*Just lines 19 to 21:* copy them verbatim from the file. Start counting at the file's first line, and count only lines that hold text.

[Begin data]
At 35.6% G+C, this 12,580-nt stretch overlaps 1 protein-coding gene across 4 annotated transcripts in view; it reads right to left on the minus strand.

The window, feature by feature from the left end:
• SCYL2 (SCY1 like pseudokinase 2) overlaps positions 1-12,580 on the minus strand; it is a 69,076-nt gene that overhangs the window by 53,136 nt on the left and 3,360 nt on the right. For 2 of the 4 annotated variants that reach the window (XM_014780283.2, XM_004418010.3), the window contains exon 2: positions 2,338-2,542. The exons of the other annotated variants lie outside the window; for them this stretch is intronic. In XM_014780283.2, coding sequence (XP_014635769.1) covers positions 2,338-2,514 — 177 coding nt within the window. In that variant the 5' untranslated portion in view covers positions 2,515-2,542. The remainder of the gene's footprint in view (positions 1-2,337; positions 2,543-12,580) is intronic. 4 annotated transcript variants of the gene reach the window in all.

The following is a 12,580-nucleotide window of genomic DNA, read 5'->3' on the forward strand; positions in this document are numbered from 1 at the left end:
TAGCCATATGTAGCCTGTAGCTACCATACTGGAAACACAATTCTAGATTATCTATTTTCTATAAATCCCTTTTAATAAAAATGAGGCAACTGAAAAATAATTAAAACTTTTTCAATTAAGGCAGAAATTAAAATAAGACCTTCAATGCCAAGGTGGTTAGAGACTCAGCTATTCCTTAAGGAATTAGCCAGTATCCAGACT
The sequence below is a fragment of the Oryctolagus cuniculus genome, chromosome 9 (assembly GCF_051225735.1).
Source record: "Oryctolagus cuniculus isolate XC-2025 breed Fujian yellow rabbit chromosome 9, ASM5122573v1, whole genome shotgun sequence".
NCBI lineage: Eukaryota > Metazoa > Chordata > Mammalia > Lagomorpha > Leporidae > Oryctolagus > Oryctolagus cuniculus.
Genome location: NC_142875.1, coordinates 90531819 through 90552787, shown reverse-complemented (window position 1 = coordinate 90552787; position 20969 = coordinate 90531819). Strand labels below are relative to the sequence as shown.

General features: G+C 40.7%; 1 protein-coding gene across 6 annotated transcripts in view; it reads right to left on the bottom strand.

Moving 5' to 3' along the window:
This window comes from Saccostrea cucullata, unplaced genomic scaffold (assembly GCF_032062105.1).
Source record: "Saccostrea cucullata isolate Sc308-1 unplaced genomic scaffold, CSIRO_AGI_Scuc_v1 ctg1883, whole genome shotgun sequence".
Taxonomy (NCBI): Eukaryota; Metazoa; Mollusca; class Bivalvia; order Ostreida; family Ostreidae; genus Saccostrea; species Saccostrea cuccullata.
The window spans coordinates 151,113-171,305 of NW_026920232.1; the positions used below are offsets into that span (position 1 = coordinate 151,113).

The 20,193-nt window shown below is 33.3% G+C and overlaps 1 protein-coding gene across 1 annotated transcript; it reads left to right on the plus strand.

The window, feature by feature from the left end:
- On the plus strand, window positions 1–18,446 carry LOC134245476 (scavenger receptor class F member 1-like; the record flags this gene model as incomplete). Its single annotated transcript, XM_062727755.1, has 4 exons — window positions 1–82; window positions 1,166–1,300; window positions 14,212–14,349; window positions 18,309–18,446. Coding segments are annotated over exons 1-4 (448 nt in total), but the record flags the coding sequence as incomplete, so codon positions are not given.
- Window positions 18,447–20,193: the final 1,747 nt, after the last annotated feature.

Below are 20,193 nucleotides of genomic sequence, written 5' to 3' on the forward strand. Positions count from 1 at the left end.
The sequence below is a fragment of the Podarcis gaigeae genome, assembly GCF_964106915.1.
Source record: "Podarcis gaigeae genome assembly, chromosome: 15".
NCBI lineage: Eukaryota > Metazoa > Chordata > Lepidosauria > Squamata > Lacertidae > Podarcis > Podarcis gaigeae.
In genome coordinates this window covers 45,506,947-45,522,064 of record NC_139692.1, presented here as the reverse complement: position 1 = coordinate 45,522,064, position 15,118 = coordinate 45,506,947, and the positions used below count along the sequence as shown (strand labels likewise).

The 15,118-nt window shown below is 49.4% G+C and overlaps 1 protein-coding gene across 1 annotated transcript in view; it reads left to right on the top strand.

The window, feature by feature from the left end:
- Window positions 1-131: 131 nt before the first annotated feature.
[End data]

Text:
- Window positions 18,447–20,193: the final 1,747 nt, after the last annotated feature.

Below are 20,193 nucleotides of genomic sequence, written 5' to 3' on the forward strand. Positions count from 1 at the left end.
The sequence below is a fragment of the Podarcis gaigeae genome, assembly GCF_964106915.1.